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Former Bulldog goes down - Carolina Panther's Thomas Davis


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I loved Thomas Davis at UGA but obviously root against his current team the Carolina Panthers......nevertheless, sorry to see him go down.

Grain of salt needed with offseason news

Panthers LB Thomas Davis tore ACL in November

June 15, 2010



By Eric Edholm

The sun is shining, and almost everything is glorious in the NFL.

By that I mean that summer, which is almost upon us, is the ultimate time for optimism in football. Injured players are rehabbing, almost universally, ahead of pace. Rookies are looking sharp in minicamps in helmets and shorts. And new coaches are expressing excitement over the challenges that lie ahead.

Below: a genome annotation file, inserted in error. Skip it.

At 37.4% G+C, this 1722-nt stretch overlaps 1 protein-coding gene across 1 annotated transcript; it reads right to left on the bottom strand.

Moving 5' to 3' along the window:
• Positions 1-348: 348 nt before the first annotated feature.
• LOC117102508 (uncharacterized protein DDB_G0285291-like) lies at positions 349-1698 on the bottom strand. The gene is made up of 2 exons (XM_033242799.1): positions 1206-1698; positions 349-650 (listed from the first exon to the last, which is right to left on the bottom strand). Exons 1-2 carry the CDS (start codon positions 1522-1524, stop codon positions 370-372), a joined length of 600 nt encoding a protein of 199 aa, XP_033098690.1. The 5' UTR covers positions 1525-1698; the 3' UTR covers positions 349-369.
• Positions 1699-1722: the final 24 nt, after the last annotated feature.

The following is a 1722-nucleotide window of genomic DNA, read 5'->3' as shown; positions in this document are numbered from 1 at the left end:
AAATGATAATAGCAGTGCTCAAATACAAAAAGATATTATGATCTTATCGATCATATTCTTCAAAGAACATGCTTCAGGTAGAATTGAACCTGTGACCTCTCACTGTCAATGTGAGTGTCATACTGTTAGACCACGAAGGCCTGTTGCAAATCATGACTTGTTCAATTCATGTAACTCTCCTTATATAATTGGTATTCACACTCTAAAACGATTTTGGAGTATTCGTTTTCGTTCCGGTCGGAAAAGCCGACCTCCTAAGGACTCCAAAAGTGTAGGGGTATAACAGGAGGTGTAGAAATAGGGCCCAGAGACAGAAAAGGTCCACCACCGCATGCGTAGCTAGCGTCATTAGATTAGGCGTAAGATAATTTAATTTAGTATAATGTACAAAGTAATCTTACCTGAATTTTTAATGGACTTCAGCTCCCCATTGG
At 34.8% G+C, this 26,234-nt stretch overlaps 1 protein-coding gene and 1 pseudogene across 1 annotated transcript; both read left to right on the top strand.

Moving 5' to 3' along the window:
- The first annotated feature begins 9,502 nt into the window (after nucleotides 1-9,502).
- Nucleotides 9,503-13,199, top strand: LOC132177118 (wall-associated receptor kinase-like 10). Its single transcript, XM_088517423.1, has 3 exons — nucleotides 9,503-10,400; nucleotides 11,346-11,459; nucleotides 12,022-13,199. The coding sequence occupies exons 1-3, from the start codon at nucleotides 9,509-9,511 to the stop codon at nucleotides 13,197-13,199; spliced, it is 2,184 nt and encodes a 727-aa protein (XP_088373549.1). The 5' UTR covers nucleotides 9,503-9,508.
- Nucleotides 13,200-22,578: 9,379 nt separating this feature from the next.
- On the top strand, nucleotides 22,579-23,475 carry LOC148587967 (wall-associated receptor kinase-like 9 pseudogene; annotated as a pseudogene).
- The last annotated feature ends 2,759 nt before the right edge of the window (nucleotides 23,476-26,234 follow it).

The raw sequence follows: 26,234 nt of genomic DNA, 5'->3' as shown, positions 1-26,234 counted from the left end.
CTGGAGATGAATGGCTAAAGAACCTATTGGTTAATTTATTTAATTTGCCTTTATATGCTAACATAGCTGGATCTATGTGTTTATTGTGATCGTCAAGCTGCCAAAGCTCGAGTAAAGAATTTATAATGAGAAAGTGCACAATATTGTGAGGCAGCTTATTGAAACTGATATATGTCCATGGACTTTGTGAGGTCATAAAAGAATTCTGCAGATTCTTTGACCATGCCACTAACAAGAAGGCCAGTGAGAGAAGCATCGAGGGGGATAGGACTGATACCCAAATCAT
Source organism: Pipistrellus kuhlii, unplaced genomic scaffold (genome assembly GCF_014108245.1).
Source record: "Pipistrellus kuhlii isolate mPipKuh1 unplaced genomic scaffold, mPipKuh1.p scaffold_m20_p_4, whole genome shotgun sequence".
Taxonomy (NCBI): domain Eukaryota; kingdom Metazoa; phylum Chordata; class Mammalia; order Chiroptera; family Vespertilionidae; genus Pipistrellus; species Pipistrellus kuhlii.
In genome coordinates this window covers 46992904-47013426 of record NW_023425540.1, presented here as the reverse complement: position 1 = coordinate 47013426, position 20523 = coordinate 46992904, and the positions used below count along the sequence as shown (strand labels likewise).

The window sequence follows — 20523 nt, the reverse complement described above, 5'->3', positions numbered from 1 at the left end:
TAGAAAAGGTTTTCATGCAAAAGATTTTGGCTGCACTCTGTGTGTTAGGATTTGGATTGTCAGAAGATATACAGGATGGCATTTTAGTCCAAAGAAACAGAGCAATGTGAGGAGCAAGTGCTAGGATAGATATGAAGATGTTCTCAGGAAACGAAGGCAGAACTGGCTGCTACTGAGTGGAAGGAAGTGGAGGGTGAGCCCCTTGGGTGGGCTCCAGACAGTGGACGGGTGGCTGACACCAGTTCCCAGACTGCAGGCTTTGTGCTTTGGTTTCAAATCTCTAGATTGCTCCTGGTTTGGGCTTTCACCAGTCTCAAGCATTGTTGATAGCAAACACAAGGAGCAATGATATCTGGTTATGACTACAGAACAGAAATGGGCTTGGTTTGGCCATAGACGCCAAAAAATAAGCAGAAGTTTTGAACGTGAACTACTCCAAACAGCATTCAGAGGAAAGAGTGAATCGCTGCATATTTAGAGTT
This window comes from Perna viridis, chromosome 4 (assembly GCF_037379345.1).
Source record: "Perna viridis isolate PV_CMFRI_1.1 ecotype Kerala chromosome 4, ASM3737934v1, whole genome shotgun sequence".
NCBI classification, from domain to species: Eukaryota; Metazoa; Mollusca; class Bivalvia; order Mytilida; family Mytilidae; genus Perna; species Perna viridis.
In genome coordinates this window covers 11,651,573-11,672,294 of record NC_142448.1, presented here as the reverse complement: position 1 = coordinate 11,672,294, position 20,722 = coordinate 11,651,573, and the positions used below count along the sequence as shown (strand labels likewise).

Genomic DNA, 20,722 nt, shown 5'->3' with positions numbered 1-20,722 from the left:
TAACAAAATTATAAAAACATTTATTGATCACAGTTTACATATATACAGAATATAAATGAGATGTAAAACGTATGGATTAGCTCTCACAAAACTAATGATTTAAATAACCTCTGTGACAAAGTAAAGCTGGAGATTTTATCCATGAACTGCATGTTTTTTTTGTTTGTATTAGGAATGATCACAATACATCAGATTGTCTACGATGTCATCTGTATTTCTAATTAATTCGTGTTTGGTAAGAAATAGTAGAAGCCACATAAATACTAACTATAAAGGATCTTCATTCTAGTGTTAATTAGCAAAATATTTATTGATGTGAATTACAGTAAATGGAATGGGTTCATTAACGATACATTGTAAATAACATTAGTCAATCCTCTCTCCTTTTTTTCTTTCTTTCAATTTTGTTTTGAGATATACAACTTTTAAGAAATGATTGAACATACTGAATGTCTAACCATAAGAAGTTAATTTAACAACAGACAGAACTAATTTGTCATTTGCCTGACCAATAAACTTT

Not to dampen things, but some perspective is needed.

Take Panthers LB Thomas Davis. A month ago, the Panthers were beaming with the news that Davis, six months removed from ACL surgery, had run a 4.47 40-yard dash in his attempt to return this season. It sounded great. But anyone who has suffered an ACL tear (I have) will tell you that straight-line speed is secondary to cutting and twisting. I was suspicious when I read just how far Davis had come.

Sure enough, Davis suffered another huge blow his second ACL tear, which likely will end his 2010 season. Though the Panthers have yet to place him on injured reserve and are holding out hope he can play at some point, it doesnt look good.

We have to keep that same injury perspective in mind when we hear that Patriots WR Wes Welker and Jets QB Mark Sanchez are doing well, running around, and will be ready for training camp. The Patriots have not said anything on Welker, naturally, as they almost never comment on players injuries. But the optimism over seeing him run around in OTAs has some fans believing Welker will be ready to play from Week One.